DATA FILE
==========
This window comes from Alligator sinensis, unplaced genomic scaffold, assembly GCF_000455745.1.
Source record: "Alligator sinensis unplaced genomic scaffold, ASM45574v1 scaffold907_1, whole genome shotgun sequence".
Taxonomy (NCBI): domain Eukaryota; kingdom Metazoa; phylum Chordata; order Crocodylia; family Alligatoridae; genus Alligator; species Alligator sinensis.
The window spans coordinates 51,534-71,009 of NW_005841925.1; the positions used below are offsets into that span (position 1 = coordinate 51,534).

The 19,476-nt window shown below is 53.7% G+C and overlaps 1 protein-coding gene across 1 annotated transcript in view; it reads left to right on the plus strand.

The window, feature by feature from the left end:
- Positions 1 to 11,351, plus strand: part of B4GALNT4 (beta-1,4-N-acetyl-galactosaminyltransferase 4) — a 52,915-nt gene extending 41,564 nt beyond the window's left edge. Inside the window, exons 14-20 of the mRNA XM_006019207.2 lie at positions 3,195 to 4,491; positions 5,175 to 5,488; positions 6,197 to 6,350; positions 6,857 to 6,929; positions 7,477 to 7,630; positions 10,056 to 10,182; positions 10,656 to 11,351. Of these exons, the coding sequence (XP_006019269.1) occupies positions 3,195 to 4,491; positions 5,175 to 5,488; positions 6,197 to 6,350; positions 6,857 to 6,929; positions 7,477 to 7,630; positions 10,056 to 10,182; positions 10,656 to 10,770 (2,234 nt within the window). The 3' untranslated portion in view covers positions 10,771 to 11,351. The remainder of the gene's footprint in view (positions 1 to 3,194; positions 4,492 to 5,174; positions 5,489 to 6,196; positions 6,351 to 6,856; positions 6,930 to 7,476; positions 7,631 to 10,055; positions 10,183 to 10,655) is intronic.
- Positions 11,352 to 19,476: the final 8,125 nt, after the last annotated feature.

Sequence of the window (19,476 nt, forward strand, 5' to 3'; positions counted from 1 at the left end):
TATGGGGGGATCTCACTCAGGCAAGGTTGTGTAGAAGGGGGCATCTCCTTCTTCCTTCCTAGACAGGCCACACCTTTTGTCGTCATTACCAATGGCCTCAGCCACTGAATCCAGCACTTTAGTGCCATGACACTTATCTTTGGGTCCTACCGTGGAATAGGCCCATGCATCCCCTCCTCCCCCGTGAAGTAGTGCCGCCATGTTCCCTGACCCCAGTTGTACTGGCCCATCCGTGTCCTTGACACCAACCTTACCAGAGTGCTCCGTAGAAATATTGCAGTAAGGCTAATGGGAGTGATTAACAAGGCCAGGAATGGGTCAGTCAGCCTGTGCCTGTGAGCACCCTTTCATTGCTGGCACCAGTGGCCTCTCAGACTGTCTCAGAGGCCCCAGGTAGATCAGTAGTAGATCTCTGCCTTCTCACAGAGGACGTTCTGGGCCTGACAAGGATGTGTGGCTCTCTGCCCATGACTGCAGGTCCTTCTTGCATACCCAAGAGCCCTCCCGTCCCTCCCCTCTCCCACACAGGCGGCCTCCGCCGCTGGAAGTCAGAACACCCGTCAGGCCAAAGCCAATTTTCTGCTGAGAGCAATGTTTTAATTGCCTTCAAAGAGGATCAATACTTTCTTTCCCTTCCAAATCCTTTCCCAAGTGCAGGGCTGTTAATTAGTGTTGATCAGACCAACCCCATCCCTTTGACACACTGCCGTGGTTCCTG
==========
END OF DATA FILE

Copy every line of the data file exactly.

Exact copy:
This window comes from Alligator sinensis, unplaced genomic scaffold, assembly GCF_000455745.1.
Source record: "Alligator sinensis unplaced genomic scaffold, ASM45574v1 scaffold907_1, whole genome shotgun sequence".
Taxonomy (NCBI): domain Eukaryota; kingdom Metazoa; phylum Chordata; order Crocodylia; family Alligatoridae; genus Alligator; species Alligator sinensis.
The window spans coordinates 51,534-71,009 of NW_005841925.1; the positions used below are offsets into that span (position 1 = coordinate 51,534).

The 19,476-nt window shown below is 53.7% G+C and overlaps 1 protein-coding gene across 1 annotated transcript in view; it reads left to right on the plus strand.

The window, feature by feature from the left end:
- Positions 1 to 11,351, plus strand: part of B4GALNT4 (beta-1,4-N-acetyl-galactosaminyltransferase 4) — a 52,915-nt gene extending 41,564 nt beyond the window's left edge. Inside the window, exons 14-20 of the mRNA XM_006019207.2 lie at positions 3,195 to 4,491; positions 5,175 to 5,488; positions 6,197 to 6,350; positions 6,857 to 6,929; positions 7,477 to 7,630; positions 10,056 to 10,182; positions 10,656 to 11,351. Of these exons, the coding sequence (XP_006019269.1) occupies positions 3,195 to 4,491; positions 5,175 to 5,488; positions 6,197 to 6,350; positions 6,857 to 6,929; positions 7,477 to 7,630; positions 10,056 to 10,182; positions 10,656 to 10,770 (2,234 nt within the window). The 3' untranslated portion in view covers positions 10,771 to 11,351. The remainder of the gene's footprint in view (positions 1 to 3,194; positions 4,492 to 5,174; positions 5,489 to 6,196; positions 6,351 to 6,856; positions 6,930 to 7,476; positions 7,631 to 10,055; positions 10,183 to 10,655) is intronic.
- Positions 11,352 to 19,476: the final 8,125 nt, after the last annotated feature.

Sequence of the window (19,476 nt, forward strand, 5' to 3'; positions counted from 1 at the left end):
TATGGGGGGATCTCACTCAGGCAAGGTTGTGTAGAAGGGGGCATCTCCTTCTTCCTTCCTAGACAGGCCACACCTTTTGTCGTCATTACCAATGGCCTCAGCCACTGAATCCAGCACTTTAGTGCCATGACACTTATCTTTGGGTCCTACCGTGGAATAGGCCCATGCATCCCCTCCTCCCCCGTGAAGTAGTGCCGCCATGTTCCCTGACCCCAGTTGTACTGGCCCATCCGTGTCCTTGACACCAACCTTACCAGAGTGCTCCGTAGAAATATTGCAGTAAGGCTAATGGGAGTGATTAACAAGGCCAGGAATGGGTCAGTCAGCCTGTGCCTGTGAGCACCCTTTCATTGCTGGCACCAGTGGCCTCTCAGACTGTCTCAGAGGCCCCAGGTAGATCAGTAGTAGATCTCTGCCTTCTCACAGAGGACGTTCTGGGCCTGACAAGGATGTGTGGCTCTCTGCCCATGACTGCAGGTCCTTCTTGCATACCCAAGAGCCCTCCCGTCCCTCCCCTCTCCCACACAGGCGGCCTCCGCCGCTGGAAGTCAGAACACCCGTCAGGCCAAAGCCAATTTTCTGCTGAGAGCAATGTTTTAATTGCCTTCAAAGAGGATCAATACTTTCTTTCCCTTCCAAATCCTTTCCCAAGTGCAGGGCTGTTAATTAGTGTTGATCAGACCAACCCCATCCCTTTGACACACTGCCGTGGTTCCTG